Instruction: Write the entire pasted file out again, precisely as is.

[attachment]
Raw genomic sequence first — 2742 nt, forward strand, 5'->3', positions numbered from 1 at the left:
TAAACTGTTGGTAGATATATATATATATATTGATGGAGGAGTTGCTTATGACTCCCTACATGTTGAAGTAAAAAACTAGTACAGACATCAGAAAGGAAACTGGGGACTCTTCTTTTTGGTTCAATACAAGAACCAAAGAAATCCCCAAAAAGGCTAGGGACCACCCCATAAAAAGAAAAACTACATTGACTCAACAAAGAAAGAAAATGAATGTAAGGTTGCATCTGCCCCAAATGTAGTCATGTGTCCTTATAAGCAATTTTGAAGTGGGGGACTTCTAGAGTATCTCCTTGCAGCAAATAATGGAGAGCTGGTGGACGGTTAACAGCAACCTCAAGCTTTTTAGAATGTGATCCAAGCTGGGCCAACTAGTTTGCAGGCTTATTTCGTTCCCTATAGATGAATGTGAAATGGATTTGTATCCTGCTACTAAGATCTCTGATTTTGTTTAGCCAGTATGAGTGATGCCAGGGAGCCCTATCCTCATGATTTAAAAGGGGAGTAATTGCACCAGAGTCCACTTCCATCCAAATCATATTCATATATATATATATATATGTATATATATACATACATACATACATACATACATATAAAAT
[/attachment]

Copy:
Raw genomic sequence first — 2742 nt, forward strand, 5'->3', positions numbered from 1 at the left:
TAAACTGTTGGTAGATATATATATATATATTGATGGAGGAGTTGCTTATGACTCCCTACATGTTGAAGTAAAAAACTAGTACAGACATCAGAAAGGAAACTGGGGACTCTTCTTTTTGGTTCAATACAAGAACCAAAGAAATCCCCAAAAAGGCTAGGGACCACCCCATAAAAAGAAAAACTACATTGACTCAACAAAGAAAGAAAATGAATGTAAGGTTGCATCTGCCCCAAATGTAGTCATGTGTCCTTATAAGCAATTTTGAAGTGGGGGACTTCTAGAGTATCTCCTTGCAGCAAATAATGGAGAGCTGGTGGACGGTTAACAGCAACCTCAAGCTTTTTAGAATGTGATCCAAGCTGGGCCAACTAGTTTGCAGGCTTATTTCGTTCCCTATAGATGAATGTGAAATGGATTTGTATCCTGCTACTAAGATCTCTGATTTTGTTTAGCCAGTATGAGTGATGCCAGGGAGCCCTATCCTCATGATTTAAAAGGGGAGTAATTGCACCAGAGTCCACTTCCATCCAAATCATATTCATATATATATATATATATGTATATATATACATACATACATACATACATACATATAAAAT